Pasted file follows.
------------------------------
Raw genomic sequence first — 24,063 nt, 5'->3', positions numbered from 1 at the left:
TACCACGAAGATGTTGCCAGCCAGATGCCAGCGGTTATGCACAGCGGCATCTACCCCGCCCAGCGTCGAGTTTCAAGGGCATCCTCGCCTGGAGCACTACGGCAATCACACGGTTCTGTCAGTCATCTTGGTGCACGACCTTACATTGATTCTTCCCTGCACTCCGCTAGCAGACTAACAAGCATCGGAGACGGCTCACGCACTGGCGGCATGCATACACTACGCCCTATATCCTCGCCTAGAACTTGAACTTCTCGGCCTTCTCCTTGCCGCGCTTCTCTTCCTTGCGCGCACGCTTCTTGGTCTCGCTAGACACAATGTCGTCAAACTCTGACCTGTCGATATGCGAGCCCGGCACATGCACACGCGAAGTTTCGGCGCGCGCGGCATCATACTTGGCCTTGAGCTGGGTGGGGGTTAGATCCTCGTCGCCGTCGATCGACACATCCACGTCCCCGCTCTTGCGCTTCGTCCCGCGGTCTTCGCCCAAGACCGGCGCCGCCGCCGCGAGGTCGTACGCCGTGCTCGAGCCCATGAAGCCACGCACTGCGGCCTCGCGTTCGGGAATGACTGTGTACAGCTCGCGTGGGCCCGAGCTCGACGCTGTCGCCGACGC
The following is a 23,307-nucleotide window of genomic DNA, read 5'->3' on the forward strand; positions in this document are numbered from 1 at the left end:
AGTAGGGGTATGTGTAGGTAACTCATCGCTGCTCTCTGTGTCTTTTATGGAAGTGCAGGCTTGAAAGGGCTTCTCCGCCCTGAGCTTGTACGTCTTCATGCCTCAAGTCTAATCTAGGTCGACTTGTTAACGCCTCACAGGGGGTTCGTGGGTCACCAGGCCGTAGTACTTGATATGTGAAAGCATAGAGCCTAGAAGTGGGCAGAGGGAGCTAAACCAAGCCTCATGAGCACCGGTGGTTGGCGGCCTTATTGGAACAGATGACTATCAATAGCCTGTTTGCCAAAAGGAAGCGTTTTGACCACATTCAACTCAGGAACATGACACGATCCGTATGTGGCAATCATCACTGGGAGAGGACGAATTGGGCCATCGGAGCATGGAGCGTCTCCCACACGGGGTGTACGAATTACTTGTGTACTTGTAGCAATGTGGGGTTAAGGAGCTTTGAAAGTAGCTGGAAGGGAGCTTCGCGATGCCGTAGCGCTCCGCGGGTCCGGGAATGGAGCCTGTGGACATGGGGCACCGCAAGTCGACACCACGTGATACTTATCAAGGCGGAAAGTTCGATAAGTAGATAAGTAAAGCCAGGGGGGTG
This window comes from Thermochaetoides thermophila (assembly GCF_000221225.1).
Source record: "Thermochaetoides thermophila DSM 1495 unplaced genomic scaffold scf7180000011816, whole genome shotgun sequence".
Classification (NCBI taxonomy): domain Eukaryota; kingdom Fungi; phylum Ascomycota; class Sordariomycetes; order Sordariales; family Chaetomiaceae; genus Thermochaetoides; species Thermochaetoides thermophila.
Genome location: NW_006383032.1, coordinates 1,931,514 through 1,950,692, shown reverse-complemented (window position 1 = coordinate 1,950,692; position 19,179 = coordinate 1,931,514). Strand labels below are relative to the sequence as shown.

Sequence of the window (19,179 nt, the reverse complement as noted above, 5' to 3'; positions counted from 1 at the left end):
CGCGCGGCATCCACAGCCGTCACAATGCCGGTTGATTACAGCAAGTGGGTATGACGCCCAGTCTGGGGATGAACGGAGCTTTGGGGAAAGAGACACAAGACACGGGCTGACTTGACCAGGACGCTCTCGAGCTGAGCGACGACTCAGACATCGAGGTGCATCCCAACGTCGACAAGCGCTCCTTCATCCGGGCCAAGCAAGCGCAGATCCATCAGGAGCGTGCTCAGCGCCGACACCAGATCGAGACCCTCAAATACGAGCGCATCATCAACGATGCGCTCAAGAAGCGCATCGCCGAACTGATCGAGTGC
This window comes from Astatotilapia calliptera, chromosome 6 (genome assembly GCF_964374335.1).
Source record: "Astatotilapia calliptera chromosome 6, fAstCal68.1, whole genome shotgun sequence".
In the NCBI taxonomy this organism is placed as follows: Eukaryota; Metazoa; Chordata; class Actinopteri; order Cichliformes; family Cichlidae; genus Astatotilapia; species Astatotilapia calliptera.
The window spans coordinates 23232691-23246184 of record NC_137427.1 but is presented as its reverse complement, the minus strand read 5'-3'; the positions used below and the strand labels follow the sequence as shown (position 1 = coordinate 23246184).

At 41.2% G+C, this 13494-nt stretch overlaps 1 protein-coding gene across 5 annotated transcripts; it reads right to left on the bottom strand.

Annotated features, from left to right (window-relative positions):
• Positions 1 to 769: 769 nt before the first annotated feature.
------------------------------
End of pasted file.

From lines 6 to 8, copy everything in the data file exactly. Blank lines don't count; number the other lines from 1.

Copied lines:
Source record: "Thermochaetoides thermophila DSM 1495 unplaced genomic scaffold scf7180000011816, whole genome shotgun sequence".
Classification (NCBI taxonomy): domain Eukaryota; kingdom Fungi; phylum Ascomycota; class Sordariomycetes; order Sordariales; family Chaetomiaceae; genus Thermochaetoides; species Thermochaetoides thermophila.
Genome location: NW_006383032.1, coordinates 1,931,514 through 1,950,692, shown reverse-complemented (window position 1 = coordinate 1,950,692; position 19,179 = coordinate 1,931,514). Strand labels below are relative to the sequence as shown.